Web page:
Lockport Union-Sun & Journal Online

Local News

March 30, 2014

Power walk

Lockport dad chairs Cystic Fibrosis Foundation's Great Strides Walk

Lockport Union-Sun & Journal — The fight against cystic fibrosis is a personal one for the Phipps family.

Jason and Meaghan’s son Mason was born in 2012 with the disease, a genetic disorder that causes thick, sticky mucus to build up in the lungs, digestive tract and other areas of the body. It is one of the most common chronic lung diseases in children.

This year, Jason Phipps is the co-chairman of the annual Great Strides walk, a major fundraiser for the Cystic Fibrosis Foundation. The foundation is the leader in cystic fibrosis research, fundraising, advocating and support for families. The foundation has also been accredited by the Better Business Bureau Wise Giving Alliance.

About 30,000 people in the United States and 70,000 worldwide have cystic fibrosis. In the 1950s, few children with cystic fibrosis lived to attend elementary school.

Today, advances in research and medical treatments have further enhanced and extended life for children and adults with cystic fibrosis. Many people with the disease can now expect to live into their 30s, 40s and beyond.

“We’re making great progress,” said Krystina Burow, development manager for the Cystic Fibrosis Foundation.

Lockport’s edition of the Great Strides walk will be held May 17 at Widewaters. Check-in is at 11 a.m. and the 5K walk starts at noon. Walks will also be held in Tonawanda and Buffalo on the same day.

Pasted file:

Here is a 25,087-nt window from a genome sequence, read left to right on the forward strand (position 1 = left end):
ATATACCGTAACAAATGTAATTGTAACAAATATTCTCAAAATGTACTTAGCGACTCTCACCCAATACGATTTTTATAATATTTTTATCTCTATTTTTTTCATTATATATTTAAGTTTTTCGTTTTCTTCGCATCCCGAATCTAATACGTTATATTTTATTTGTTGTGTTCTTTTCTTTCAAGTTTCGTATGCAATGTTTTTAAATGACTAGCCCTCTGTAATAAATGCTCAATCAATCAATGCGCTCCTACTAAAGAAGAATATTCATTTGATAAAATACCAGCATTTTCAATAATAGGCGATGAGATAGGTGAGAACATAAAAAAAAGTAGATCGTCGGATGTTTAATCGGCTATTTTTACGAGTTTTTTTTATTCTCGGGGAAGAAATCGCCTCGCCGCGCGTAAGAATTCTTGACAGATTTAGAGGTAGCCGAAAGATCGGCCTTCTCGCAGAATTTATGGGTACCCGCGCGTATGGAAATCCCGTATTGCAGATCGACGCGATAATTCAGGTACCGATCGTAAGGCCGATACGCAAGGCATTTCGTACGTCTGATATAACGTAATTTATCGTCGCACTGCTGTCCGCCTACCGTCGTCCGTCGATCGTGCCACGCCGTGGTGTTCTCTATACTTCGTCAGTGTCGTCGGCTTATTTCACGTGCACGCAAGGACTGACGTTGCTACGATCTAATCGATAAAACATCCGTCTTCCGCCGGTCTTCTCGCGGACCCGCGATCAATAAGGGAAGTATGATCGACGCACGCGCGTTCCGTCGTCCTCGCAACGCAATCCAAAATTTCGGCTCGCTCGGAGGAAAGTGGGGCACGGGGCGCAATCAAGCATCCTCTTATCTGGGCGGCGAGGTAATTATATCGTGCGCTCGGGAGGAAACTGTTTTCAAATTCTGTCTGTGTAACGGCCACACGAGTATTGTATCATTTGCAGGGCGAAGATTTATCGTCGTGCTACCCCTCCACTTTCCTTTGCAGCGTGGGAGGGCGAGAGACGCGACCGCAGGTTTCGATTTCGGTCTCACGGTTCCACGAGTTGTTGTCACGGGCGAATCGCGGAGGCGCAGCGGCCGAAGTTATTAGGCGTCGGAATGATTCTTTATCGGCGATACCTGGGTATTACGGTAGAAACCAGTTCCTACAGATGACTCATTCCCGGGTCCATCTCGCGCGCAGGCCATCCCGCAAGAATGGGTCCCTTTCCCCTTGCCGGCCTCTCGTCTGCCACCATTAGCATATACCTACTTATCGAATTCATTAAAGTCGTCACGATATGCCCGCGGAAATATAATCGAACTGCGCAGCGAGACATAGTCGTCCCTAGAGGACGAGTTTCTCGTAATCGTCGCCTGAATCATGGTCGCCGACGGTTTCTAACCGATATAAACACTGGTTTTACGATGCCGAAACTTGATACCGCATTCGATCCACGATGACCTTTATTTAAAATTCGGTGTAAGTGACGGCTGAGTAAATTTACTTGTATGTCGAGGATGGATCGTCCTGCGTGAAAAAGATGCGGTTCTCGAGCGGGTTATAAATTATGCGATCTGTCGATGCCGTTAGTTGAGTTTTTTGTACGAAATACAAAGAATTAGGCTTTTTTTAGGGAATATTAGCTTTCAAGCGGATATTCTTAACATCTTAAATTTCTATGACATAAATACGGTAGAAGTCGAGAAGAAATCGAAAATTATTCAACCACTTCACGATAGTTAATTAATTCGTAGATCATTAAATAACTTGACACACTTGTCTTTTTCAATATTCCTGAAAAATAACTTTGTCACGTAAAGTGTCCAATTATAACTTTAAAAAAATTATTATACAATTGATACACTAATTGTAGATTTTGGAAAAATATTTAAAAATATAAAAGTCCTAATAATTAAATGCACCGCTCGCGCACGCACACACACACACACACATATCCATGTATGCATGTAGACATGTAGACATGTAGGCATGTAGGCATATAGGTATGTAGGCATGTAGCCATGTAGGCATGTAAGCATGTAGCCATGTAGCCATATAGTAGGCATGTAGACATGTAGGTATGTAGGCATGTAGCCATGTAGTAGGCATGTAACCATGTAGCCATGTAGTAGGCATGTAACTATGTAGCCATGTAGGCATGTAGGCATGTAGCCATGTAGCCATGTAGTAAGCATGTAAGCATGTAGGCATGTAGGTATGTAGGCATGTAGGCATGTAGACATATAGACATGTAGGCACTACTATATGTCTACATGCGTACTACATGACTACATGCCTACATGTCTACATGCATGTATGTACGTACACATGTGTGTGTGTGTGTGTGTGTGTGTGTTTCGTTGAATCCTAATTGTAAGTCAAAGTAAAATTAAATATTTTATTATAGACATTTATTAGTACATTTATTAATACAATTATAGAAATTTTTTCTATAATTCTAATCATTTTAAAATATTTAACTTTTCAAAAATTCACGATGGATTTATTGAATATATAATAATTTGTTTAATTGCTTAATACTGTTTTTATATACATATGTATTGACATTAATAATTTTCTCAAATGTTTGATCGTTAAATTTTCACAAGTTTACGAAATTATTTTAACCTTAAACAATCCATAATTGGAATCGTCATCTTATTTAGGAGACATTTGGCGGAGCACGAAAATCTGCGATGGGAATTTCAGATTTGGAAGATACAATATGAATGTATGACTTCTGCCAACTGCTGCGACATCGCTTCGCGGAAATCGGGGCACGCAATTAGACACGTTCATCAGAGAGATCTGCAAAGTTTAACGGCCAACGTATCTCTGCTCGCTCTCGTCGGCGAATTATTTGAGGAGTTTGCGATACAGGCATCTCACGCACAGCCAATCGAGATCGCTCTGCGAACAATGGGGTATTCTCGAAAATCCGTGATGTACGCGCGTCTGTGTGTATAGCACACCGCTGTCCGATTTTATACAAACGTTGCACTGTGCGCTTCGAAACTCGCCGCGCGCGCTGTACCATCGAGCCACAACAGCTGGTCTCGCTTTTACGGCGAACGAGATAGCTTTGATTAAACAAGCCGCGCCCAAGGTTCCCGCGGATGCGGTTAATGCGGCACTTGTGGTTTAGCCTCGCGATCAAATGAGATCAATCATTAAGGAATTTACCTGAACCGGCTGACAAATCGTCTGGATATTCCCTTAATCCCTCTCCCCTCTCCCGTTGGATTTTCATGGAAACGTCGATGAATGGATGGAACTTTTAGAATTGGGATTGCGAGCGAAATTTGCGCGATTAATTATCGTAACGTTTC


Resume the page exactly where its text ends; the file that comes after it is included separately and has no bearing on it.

The Great Strides event is one of the foundation’s biggest fundraisers. Held in 600 locations nationwide, the walks are open to the public and feature on average 125,000 participants. Eight walks alone are held each year in Western New York.

“I decided to step in this year and help,” Phipps said.

And this isn’t the first time the Phipps have tried to make a difference in the cystic fibrosis battle.

One of the things the Phipps must do every day is perform chest physical therapy for their son. That involves tapping 10 areas around Mason’s chest and back, each for three minutes. Doing so breaks up the mucus around the lungs and other organs, allowing Mason to breathe.

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